- A+

I know that `a,b = b,a`

is basically assigning a tuple `(a,b)`

the values of another tuple `(b,a)`

. This is, essentially, swapping the values form `a`

to `b`

and from `b`

to `a`

. Thus, causing a "swap".

This is the functionality of the `swap()`

function in C++.

From research, I have seen that C++'s `swap()`

function uses a third temporary variable to perform the swap. I haven't been able to find how is `a,b = b,a`

implemented in python.

**How is a,b = b,a implemented?**

**Does python also use a third temporary variable? If it doesn't, how does it work?**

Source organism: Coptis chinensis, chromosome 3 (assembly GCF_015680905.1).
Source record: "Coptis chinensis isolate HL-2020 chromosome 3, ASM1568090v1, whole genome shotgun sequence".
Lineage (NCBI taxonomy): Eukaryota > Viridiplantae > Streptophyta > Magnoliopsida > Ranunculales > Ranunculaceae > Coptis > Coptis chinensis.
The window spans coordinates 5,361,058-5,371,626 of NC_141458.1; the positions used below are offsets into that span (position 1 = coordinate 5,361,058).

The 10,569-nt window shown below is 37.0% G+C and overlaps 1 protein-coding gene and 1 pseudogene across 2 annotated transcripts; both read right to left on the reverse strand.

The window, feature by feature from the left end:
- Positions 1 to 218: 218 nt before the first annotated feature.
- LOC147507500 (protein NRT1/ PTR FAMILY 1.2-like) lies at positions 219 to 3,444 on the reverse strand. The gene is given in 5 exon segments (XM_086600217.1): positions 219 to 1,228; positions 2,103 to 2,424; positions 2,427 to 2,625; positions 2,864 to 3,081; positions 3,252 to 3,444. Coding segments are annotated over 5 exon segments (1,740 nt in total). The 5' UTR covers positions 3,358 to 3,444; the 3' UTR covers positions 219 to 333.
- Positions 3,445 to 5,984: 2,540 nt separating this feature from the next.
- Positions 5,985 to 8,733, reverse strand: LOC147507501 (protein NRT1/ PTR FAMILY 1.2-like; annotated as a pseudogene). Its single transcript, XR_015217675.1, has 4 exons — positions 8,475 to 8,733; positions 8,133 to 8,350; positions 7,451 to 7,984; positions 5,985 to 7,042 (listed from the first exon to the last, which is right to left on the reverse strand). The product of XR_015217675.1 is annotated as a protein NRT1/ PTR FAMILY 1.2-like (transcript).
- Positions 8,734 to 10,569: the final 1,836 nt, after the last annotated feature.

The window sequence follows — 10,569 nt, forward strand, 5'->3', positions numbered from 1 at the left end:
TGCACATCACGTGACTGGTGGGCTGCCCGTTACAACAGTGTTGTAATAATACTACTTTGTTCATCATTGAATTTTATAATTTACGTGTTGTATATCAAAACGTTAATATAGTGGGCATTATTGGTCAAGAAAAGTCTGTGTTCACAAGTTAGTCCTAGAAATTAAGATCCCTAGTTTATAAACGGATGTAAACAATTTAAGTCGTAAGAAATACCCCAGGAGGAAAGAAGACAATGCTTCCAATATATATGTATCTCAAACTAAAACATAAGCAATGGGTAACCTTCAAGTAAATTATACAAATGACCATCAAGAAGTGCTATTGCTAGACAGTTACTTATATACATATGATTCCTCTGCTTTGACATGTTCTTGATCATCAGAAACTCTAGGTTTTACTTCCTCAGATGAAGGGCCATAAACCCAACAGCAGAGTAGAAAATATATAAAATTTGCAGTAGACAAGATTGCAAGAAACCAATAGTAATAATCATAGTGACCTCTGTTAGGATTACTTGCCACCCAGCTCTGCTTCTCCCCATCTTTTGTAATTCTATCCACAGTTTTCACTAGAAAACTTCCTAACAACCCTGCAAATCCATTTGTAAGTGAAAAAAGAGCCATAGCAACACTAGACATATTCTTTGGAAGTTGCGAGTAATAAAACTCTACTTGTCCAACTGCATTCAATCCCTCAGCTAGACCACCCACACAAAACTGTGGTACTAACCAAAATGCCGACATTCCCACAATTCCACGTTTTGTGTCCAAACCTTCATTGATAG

**How do both operations compare in terms of speed?** I'm guessing that if python also uses a third variable, the difference in execution time would be due to python being interpreted.

For tuple assignments, Python uses the stack structure directly:

`>>> import dis >>> def abc(a, b): ... a, b = b, a ... >>> dis.dis(abc) 2 0 LOAD_FAST 1 (b) 3 LOAD_FAST 0 (a) 6 ROT_TWO 7 STORE_FAST 0 (a) 10 STORE_FAST 1 (b) 13 LOAD_CONST 0 (None) 16 RETURN_VALUE `

In python, assignments in a target list on the left-hand side are done from left to right.